I hate that term but thats what they called it at the hospital...anyone know if its permanent or will it go away?
The bad news is that it does indeed exist. The good news is that it is now, finally recognized as a legitimate issue and one worthy of more study. When I first heard of it, on the Chat Room in here, in fact, I thought it was a joke. I had to go online and look it up to discover that it was very real, a very real concern.
Even over the last few years, while research is still inadequate, the professional are beginning to recognize not just the existence of the problem, but also some longevity.
When I first started reading about it (and this was all within the last three or four years), everything I was reading stated that it was something caused inexplicably by chemotherapy and that it would go away within six months. More recently, I have read that it may last as long as two years, and some notions are that it may last way beyond that.
I would advise, personally, that the problem, if there is one, is not just chemobrain, but also stress. I am firmly entrenched in the belief that cancer can cause post traumatic stress disorder (PTSD) and it seems that more and more people are coming around to that view.
Stress can certainly be a major factor in terms of memory, decision-making, and so forth. Do not rule it out.
If you are troubled by this, to the point that you are writing to this site about it, I would advise that you consider counseling. It does not mean that you are messed up. It means that you might need someone to talk to on a regular basis about the disease, that you might ENJOY having someone to talk to about this experience.
This applies whether you are the survivor or the caregiver.
I've lived in Texas. Both of my kids were born in Texas and most of my family still lives in Texas. I know that in most parts of the state there are more cows than people. I know that there are certainly more cows than therapists :).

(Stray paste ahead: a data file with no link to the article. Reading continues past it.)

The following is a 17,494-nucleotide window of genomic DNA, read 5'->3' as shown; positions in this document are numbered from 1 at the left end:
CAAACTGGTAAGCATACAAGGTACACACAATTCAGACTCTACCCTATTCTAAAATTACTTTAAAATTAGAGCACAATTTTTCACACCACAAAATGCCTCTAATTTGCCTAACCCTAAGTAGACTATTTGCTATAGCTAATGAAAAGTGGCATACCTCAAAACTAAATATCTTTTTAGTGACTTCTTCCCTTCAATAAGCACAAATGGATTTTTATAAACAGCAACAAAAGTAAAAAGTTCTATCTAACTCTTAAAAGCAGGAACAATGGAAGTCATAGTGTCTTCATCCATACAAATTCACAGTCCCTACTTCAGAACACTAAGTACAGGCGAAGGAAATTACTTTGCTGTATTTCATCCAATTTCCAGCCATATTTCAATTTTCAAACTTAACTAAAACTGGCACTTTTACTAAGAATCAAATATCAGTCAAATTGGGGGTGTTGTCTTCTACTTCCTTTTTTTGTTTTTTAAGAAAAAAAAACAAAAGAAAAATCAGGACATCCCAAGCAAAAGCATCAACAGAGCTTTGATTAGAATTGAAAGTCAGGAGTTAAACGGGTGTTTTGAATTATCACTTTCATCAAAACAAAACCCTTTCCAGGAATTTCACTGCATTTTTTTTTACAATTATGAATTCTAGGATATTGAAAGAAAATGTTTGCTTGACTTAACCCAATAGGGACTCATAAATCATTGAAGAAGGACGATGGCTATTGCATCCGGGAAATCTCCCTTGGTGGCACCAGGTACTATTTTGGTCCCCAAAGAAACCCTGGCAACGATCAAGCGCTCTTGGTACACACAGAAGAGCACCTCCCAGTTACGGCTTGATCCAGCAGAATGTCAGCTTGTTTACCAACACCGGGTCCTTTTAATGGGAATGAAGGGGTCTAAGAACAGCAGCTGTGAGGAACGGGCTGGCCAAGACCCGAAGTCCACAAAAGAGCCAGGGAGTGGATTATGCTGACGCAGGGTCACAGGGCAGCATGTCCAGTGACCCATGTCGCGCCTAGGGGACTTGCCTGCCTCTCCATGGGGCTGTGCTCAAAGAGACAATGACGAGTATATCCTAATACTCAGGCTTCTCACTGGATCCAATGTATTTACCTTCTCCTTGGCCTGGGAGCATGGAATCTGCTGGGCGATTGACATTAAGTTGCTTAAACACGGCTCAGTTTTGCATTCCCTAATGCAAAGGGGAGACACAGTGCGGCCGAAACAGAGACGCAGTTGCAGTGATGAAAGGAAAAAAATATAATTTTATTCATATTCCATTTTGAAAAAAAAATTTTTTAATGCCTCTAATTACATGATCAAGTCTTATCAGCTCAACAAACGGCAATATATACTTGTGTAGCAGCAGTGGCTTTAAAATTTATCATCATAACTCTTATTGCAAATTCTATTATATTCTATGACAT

I also know that Texans are can-do. And if that means seeking a litle bit of help, try as we might to avoid it, then that is what we do.
I think anyone that has delt with this problem hates the name. But as soccerfreaks says they are still learning about it. I have been through it and and worked hard to get by it. It seems the brain does not want to connect things in a regular pattern. Sometimes locking things we know behind doors that will open later or not at all. I started doing crossword puzzles and forcing myself to think about the answers for hours. Multi tasking was a hard issue for me and it took months to get back. But I believe we can beat some of the issues by making our brains think and not giving up. I guess the worse part for me is the memory issues. Putting something on the stove and forgetting it. And the wife says she tells me things I don't remember but I think its a normal part of marriage as T.V. is far more important than taking a minute to listen to my wife. After 33 years I figure I have heard enough of her. If your frustrated talk to your oncologist. I used some anxiety drugs for a short time as I had returned to work and was totally lost. Keep pushing yourself and making your brain think. There is no silver bullet cure for this and everyone reacts different to the drugs. Best of luck. Slickwilly
I have been off and on chemo for seven years MOstly on. I have "chemo Brain when taking it." And yes I believe in anyone stress can make you forget or be slow about finally remembering something. Chemo does make me